Egypt coach Amir Wagih acknowledged that the tie had lived up to expectations: “Matches with England always have a special atmosphere, like last year’s senior World Cup final, and today was no exception. Emily played a great game which meant that all the pressure was on Karim. “And I am so pleased for him because he just missed out on being able to play in the world junior championship by two days. He deserves to be in a world final – he’s a quality player.”

Official website (including free live streaming and video on-demand): www.wsfworldcup.com

Semi-finals:
[1] EGYPT bt [2] ENGLAND 2/1
Marwan El Shorbagy bt Charles Sharpes 11-7, 12-14, 11-4, 11-6 (50m)
Nour El Tayeb lost to Emily Whitlock 8-11, 10-12, 9-11 (41m)
Karim Abdel Gawad bt Declan James 11-7, 11-8, 11-9

[4] INDIA bt [3] FRANCE 2/1
Ravi Dixit lost to Lucas Serme 6-11, 11-8, 6-11, 7-11 (65m)
Dipika Pallikal bt Chloe Mesic 11-3, 11-4, 11-5 (26m)
Ramit Tandon bt Geoffrey Demont 11-5, 6-11, 11-2, 14-12 (57m)

5th – 8th place play-offs:
[5] AUSTRALIA bt [7] MALAYSIA 3/0
Jamie McErvale bt Affeeq Abedeen Ismail 9-11, 11-9, 11-5, 13-11 (63m)
Sarah Cardwell bt Tan Yan Xin 11-6, 12-10, 11-9 (35m)
Walter Koteka bt Sanjay Singh 11-6, 11-6, 11-9 (35m)

[6] HONG KONG CHINA bt [8] GERMANY 2/1
Yeung Ho Wai bt Valentin Rapp 11-9, 11-9, 11-6 (50m)
Karman Siu lost to Annika Wiese 10-12, 9-11, 11-8, 11-8, 9-11 (43m)
Wong Chi-Him bt Sven Lemmermann 11-5, 11-9, 11-5 (30m)


Egypt waltz through – England struggle in Chennai!

As the top seeds Egypt (pic) secured 2 straightforward wins in the 1st 2 qualifying rounds in Pool A against Australia and host India, 2nd seed England went down 1-2 to France in Pool B. The WSF Under-21 World Cup is the inaugural mixed team event launched by the World Squash Federation in the Indian city of Chennai.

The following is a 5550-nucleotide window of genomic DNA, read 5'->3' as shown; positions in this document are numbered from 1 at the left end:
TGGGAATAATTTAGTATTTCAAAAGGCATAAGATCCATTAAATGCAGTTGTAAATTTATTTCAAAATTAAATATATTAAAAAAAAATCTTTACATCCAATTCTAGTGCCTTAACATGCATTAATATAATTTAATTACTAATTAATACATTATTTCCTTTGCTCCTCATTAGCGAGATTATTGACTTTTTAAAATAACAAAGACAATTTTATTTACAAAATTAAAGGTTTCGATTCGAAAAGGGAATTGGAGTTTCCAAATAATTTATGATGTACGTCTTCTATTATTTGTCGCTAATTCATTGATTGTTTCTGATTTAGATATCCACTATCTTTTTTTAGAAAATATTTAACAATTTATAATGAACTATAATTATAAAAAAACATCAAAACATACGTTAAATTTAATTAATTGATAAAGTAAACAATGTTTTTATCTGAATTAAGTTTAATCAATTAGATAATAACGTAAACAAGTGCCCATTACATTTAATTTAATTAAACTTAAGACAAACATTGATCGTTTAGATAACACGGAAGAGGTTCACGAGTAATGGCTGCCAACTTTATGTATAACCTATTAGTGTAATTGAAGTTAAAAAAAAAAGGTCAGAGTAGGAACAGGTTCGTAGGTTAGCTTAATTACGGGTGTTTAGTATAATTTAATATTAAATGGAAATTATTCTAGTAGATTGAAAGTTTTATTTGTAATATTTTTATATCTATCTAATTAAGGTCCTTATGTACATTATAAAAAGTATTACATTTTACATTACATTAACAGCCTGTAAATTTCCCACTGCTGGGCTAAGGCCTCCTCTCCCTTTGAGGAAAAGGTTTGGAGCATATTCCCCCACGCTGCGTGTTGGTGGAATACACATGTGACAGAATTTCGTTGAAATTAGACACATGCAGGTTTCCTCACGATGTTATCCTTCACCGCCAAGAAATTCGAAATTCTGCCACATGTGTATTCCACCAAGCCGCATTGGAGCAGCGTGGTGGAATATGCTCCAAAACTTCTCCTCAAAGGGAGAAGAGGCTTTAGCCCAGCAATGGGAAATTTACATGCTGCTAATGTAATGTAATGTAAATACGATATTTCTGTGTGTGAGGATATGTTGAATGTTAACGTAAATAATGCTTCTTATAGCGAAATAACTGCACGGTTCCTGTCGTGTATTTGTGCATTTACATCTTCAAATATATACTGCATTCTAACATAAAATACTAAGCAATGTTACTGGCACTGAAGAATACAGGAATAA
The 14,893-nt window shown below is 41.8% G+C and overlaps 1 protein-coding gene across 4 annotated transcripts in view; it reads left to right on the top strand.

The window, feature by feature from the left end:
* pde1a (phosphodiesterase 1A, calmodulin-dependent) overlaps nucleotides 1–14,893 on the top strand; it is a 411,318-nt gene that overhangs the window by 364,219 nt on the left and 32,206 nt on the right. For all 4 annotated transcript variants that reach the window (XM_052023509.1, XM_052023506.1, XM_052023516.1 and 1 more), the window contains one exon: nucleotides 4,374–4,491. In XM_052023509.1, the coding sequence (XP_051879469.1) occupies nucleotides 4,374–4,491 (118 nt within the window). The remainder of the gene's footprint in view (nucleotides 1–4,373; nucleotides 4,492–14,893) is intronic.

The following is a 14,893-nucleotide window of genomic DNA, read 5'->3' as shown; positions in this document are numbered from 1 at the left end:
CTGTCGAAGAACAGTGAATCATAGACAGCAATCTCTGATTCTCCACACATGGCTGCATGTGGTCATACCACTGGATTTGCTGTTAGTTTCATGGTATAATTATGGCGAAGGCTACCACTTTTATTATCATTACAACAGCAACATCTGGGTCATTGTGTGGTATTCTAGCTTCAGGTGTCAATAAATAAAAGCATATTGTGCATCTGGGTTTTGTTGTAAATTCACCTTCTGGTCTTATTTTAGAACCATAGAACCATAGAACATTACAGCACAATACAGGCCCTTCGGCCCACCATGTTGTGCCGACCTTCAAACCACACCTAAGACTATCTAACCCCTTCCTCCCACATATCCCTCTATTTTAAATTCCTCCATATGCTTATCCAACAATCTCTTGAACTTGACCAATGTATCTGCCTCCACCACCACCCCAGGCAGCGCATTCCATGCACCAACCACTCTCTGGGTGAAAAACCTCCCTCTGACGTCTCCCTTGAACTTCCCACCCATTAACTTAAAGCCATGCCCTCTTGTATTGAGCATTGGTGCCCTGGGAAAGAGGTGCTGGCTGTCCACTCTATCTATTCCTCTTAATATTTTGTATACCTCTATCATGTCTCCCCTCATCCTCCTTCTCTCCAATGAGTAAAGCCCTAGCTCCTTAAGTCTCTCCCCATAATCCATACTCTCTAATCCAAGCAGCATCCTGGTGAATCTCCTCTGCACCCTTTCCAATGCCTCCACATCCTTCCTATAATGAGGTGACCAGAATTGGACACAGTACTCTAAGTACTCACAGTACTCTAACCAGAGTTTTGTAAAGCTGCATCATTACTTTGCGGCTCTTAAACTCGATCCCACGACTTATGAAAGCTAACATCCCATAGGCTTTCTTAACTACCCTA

Qualifying rounds – Pool A:
[1] EGYPT bt [5] AUSTRALIA 3/0
Marwan El Shorbagy bt Jamie McErvale 11-8, 11-3, 11-3 (26m)
Nour El Tayeb bt Tamika Saxby 11-4, 11-4, 11-7 (28m)
Mohamed Abouelghar bt Walter Koteka 11-8, 11-7, 11-4 (18m)

[4] INDIA bt [8] GERMANY 3/0
Ramit Tandon bt Rudi Rohrmuller 11-2, 11-5, 12-10 (45m)
Dipika Pallikal bt Franziska Hennes 11-2, 11-4, 11-7 (20m)
Karan Malik bt Valentin Rapp 11-8, 11-6, 11-4 (33m)

[5] AUSTRALIA bt [8] GERMANY 2/1
Jamie McErvale lost to Rudi Rohrmuller 10-12, 12-10, 3-11, 8-11 (62m)
Sarah Cardwell bt Annika Wiese 11-6, 11-7, 11-4 (20m)
Walter Koteka bt Sven Lemmermann 13-11, 11-9, 11-0 (30m)

[1] EGYPT bt [4] INDIA 3/0
Marwan El Shorbagy bt Ravi Dixit 11-7, 6-11, 11-4, 12-10 (44m)
Nour El Sherbini bt Anaka Alankamony 11-6, 11-3, 11-7 (25m)
Karim Abdel Gawad bt Karan Malik 3-11, 11-9, 11-0, 11-3 (31m)

[1] EGYPT v [8] GERMANY

[4] INDIA v [5] AUSTRALIA

Pool B:
[2] ENGLAND bt [6] HONG KONG CHINA 3/0
Charles Sharpes bt Cheuk Yan Tang 11-1, 11-2, 11-8 (28m)
Emily Whitlock bt Karman Siu 11-2, 11-9, 9-11, 11-7 (35m)
Declan James bt Wong Chi-Him 11-6, 11-8, 12-10 (35m)

[3] FRANCE bt [7] MALAYSIA 2/1
Lucas Serme bt Affeeq Abedeen Ismail 11-5, 11-9, 11-9 (31m)
Cyrielle Peltier lost to Tan Yan Xin 6-11, 11-13, 13-11, 2-11 (42m)
Geoffrey Demont bt Sanjay Singh 11-5, 11-7, 11-6 (33m)

[6] HONG KONG CHINA bt [7] MALAYSIA 2/1
Yeung Ho Wai bt Affeeq Abedeen Ismail 11-5, 6-11, 11-9, 11-4 (53m)
Tong Tsz-Wing bt Tan Yan Xin 11-6, 6-11, 11-8, 11-4 (39m)
Wong Chi-Him lost to Sanjay Singh 11-5, 6-11, 11-6, 10-12, 6-11 (50m)

[3] FRANCE bt [2] ENGLAND 2/1
Lucas Serme bt Charles Sharpes 11-8, 11-5, 11-4 (36m)
Cyrielle Peltier lost to Emily Whitlock 4-11, 1-11, 9-11 (28m)
Geoffrey Demont bt Ben Coleman 11-8, 11-8, 11-8 (58m)

[2] ENGLAND v [7] MALAYSIA

[3] FRANCE v [6] HONG KONG CHINA


Belfast & Paderborn win European Club crowns!

Hosts Belfast Boat Club (pic le, black dress) and defending champions Paderborn have emerged triumphant in the European Club Championships staged in Belfast. Madeline Perry and former Scottish champion Senga Macfie won their matches to beat defending champions Edgbaston 2:0.

At the men’s event Paderborn celebrated a record 7th title in the 1st all-German men’s final since 2004. Top-ranked Spaniard Borja Golan and Simon Rosner, the German No1 from Paderborn, gave the defending champions a 2/0 lead with wins over Australian David Palmer and German Jens Schoor, respectively. And after German world championship star Andre Haschker raised Worms’ hopes with a straight games win over Paderborn stalwart Tim Garner, it was left to fellow Englishman Peter Nicol – the former world No1 and world champion who has represented Paderborn with distinction for more than 10 years – to ensure the club’s historic 7th title after taking the 2nd game against Italian Marcus Berrett, in a match which finished 12-14, 11-4 (ret.).